LEVITZ: Part of it was to build the chronology. The first question in a project like this, always, is you can’t do everything, so what are you going to do? I had three-quarters of a word for each issue DC had published, never mind every animated program and movie and everything else, so obviously I wasn’t going to be able to cover subject matter comprehensively in depth. I started out with the idea that the art can tell the art side of the story, so let’s concentrate on the context and the process. I went back and dug through my own files, through previously published things and found stuff like a great article Lloyd Jacquet had done maybe 50 years ago looking back at the beginning of DC that had been reprinted in an old issue of Comic Book Marketplace. Discovered that the first issue by DC was printed at the old Brooklyn Eagle, I had forgotten that, so let’s put that in. From there it was a process of deciding chronologically what are the key things you have to talk about to have the context make sense.

WILSON: In looking back at the book not just as a history of DC, but also as a history of the comic-publishing industry, how do you see your book alongside others by such authors as Les Daniels and Jim Steranko? What distinguishes your book from other histories in terms of scope, outlook and contribution in your opinion?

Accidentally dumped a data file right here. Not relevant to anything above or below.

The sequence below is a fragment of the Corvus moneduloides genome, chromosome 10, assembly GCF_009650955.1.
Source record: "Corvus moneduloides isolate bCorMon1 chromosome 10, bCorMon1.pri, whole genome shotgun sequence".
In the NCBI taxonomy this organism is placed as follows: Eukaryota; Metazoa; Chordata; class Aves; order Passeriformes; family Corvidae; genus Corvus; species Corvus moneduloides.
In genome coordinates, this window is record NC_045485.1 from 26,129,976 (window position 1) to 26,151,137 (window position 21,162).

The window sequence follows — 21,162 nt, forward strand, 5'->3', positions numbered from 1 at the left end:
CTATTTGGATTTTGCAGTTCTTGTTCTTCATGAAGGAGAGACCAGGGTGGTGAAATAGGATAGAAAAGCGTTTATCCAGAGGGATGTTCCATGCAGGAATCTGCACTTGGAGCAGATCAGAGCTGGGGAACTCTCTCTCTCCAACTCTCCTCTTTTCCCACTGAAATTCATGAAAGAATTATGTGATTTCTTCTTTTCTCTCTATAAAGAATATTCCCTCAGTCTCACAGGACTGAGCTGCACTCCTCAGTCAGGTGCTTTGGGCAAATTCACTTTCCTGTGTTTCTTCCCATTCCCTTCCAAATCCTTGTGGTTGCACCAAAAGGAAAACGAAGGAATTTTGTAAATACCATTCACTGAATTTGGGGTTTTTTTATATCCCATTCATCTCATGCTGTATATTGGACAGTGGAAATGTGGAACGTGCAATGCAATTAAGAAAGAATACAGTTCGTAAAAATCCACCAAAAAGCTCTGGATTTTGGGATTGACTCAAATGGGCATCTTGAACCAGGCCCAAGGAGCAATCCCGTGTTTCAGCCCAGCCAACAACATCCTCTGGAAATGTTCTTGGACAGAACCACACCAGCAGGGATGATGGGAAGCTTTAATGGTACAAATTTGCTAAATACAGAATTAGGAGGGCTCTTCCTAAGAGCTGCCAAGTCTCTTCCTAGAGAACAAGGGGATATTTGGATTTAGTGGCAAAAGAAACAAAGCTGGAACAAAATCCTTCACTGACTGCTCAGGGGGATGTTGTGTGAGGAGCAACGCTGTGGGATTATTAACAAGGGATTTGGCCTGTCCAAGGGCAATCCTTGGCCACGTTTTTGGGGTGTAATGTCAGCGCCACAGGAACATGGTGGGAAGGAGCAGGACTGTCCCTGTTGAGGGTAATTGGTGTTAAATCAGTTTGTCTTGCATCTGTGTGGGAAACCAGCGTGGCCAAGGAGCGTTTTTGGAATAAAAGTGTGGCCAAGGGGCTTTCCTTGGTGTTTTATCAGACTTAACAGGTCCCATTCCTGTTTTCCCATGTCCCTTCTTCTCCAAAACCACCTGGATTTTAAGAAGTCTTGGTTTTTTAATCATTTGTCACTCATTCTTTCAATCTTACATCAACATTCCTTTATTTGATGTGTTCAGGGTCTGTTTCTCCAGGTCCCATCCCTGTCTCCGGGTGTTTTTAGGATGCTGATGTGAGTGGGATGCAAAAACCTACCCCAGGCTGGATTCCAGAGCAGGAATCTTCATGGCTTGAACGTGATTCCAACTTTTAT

LEVITZ: Looking at the prose separately from the rest of the book for a moment, I think part of what it brought to bear was the perspective of someone who was an insider for half of those years and knew most of the people from the beginning. There’s only three or four of the pivotal people in DC’s history who weren’t still around when I came into the game. I at least had an ability, hopefully, to have my work reflect the personalities of the individuals and the connections between them in a way that would be very hard for Les to do, and Les is a brilliant historian of the material. I certainly leaned on his books for certain things, particular a lot of the work he did in the Wonder Woman book was useful to me. But, he didn’t have 50 or 100 conversations with Shelly Mayer over the years. He didn’t know Julie Schwartz for 30 years of his life as a friend. Hopefully, all of those experiences color it in a way that makes it more interesting or more useful or just different.

WILSON: I think that does come through in parts and gives a more personal aspect and experience to the book.

LEVITZ: Thank you. I was trying. Again, I had very limited space, so how do you contextualize the contributions of someone like Julie, who did so much. Even for a moment or two, talking about his relationship with his wife, how he managed his life, how he managed his office. Hopefully those help conjure a certain amount of the picture. The longer version when I do a longer book. [Laughter.]